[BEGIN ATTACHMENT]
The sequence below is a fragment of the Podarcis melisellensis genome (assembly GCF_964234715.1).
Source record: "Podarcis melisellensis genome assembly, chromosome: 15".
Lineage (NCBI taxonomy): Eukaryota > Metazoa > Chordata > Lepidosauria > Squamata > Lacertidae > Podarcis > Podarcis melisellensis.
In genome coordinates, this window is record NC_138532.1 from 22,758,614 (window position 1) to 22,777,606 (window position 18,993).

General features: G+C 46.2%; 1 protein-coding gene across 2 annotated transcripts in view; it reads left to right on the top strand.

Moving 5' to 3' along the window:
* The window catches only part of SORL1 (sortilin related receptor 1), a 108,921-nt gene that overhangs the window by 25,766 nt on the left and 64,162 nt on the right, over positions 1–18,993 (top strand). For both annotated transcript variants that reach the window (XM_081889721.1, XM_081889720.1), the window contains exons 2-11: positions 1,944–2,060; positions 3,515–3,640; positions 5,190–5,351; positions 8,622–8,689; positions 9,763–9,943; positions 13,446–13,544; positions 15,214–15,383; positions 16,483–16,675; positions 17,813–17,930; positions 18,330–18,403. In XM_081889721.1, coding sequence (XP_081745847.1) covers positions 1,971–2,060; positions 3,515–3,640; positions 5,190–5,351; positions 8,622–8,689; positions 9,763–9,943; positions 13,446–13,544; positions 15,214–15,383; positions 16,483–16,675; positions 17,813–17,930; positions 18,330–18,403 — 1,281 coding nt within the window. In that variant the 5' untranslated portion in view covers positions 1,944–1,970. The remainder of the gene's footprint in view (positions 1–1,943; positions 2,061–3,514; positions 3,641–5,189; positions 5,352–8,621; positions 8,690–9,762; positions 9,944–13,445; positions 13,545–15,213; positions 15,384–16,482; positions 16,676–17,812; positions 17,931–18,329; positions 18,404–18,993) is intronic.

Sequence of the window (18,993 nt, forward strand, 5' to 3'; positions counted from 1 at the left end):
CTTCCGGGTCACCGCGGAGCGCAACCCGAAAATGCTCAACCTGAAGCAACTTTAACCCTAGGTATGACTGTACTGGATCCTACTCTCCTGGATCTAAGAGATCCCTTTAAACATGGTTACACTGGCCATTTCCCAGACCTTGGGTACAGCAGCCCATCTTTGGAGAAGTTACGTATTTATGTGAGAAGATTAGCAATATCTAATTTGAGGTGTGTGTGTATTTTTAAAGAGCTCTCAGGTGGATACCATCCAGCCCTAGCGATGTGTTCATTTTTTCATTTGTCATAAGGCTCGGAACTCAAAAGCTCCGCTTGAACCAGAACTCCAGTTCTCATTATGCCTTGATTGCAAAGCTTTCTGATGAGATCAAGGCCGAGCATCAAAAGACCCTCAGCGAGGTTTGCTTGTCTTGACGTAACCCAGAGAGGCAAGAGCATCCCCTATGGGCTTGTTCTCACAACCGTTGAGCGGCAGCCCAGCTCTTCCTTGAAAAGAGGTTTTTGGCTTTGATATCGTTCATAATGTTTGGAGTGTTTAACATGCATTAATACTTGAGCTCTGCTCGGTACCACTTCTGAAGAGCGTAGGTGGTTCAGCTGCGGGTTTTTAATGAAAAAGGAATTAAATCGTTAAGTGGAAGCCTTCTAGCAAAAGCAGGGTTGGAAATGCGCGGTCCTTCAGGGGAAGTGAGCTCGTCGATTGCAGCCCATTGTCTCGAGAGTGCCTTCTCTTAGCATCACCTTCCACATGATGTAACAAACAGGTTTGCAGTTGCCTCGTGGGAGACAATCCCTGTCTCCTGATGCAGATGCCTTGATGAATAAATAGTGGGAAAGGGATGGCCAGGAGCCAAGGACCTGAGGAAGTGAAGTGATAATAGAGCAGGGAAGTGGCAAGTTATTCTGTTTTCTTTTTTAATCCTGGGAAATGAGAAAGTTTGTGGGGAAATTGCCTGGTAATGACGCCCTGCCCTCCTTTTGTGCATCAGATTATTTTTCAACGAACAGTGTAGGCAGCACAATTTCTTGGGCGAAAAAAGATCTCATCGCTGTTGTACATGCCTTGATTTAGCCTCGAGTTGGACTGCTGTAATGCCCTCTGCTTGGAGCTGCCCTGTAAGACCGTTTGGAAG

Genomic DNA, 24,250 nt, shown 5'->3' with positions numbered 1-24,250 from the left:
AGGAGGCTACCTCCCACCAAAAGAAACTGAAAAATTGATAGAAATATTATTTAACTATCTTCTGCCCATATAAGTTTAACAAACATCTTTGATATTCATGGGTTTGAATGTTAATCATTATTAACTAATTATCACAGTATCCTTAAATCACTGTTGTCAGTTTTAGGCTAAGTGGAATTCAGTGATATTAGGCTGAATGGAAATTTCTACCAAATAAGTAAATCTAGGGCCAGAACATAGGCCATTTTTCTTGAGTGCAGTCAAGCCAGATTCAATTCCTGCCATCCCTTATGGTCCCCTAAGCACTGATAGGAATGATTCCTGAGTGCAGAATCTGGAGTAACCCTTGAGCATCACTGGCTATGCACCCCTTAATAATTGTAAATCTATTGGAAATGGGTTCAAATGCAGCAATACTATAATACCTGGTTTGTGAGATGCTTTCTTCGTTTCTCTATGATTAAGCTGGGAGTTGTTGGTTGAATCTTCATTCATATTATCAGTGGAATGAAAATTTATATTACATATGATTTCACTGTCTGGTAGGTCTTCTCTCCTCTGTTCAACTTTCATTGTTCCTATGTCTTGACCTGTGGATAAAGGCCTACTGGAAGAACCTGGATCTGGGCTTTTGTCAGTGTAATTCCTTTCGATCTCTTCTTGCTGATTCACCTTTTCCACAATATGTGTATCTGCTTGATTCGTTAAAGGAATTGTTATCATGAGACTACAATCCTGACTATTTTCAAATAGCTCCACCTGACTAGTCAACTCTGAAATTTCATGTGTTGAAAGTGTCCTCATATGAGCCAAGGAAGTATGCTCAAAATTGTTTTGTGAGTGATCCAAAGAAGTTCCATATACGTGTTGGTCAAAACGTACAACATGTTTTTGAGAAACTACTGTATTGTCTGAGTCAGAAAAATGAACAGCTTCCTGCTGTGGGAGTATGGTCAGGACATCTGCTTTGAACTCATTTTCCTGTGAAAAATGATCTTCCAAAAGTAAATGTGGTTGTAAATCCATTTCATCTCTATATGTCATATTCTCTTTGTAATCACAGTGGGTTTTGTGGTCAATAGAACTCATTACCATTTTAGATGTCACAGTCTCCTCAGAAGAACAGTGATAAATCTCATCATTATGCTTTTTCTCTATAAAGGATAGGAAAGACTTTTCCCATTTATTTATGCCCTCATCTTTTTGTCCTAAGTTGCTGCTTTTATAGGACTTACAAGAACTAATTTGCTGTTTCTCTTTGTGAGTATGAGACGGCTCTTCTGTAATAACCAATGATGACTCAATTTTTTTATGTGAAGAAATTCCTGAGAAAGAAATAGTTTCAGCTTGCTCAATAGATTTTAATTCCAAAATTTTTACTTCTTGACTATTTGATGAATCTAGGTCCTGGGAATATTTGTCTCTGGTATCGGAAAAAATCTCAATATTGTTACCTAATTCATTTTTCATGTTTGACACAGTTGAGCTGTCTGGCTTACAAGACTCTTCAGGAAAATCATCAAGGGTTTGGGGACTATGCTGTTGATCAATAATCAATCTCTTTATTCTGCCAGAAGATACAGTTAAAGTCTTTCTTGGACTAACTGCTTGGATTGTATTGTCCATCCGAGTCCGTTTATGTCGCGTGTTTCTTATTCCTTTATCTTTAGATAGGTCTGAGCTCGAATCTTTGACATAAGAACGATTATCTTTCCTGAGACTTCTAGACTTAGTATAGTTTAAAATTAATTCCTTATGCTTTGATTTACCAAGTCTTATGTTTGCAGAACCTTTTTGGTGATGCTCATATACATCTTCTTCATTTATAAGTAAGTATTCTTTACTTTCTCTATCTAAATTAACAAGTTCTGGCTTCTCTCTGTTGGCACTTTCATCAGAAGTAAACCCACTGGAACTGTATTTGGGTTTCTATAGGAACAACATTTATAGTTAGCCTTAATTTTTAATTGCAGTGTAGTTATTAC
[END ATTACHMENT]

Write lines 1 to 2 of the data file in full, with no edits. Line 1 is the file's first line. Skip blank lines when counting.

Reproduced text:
The sequence below is a fragment of the Podarcis melisellensis genome (assembly GCF_964234715.1).
Source record: "Podarcis melisellensis genome assembly, chromosome: 15".